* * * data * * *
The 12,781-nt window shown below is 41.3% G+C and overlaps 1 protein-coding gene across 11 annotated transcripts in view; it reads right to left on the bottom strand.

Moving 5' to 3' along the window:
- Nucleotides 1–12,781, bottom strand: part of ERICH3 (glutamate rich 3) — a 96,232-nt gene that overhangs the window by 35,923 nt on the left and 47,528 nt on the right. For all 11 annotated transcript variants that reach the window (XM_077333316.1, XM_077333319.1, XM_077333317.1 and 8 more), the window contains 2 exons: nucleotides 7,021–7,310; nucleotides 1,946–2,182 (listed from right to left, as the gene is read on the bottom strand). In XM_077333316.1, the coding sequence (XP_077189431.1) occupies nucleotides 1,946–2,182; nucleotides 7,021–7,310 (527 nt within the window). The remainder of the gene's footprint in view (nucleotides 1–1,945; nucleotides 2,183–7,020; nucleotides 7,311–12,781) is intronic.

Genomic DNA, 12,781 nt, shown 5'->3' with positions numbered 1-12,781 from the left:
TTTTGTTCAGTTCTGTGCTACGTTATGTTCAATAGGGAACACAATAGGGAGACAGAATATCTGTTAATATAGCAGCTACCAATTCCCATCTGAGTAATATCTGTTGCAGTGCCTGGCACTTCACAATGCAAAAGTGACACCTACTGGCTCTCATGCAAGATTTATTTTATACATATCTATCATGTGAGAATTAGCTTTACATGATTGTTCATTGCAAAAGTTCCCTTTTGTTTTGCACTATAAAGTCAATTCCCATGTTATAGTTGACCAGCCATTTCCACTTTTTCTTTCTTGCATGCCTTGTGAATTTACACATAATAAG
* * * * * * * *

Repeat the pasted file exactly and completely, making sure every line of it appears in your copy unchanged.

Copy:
The 12,781-nt window shown below is 41.3% G+C and overlaps 1 protein-coding gene across 11 annotated transcripts in view; it reads right to left on the bottom strand.

Moving 5' to 3' along the window:
- Nucleotides 1–12,781, bottom strand: part of ERICH3 (glutamate rich 3) — a 96,232-nt gene that overhangs the window by 35,923 nt on the left and 47,528 nt on the right. For all 11 annotated transcript variants that reach the window (XM_077333316.1, XM_077333319.1, XM_077333317.1 and 8 more), the window contains 2 exons: nucleotides 7,021–7,310; nucleotides 1,946–2,182 (listed from right to left, as the gene is read on the bottom strand). In XM_077333316.1, the coding sequence (XP_077189431.1) occupies nucleotides 1,946–2,182; nucleotides 7,021–7,310 (527 nt within the window). The remainder of the gene's footprint in view (nucleotides 1–1,945; nucleotides 2,183–7,020; nucleotides 7,311–12,781) is intronic.

Genomic DNA, 12,781 nt, shown 5'->3' with positions numbered 1-12,781 from the left:
TTTTGTTCAGTTCTGTGCTACGTTATGTTCAATAGGGAACACAATAGGGAGACAGAATATCTGTTAATATAGCAGCTACCAATTCCCATCTGAGTAATATCTGTTGCAGTGCCTGGCACTTCACAATGCAAAAGTGACACCTACTGGCTCTCATGCAAGATTTATTTTATACATATCTATCATGTGAGAATTAGCTTTACATGATTGTTCATTGCAAAAGTTCCCTTTTGTTTTGCACTATAAAGTCAATTCCCATGTTATAGTTGACCAGCCATTTCCACTTTTTCTTTCTTGCATGCCTTGTGAATTTACACATAATAAG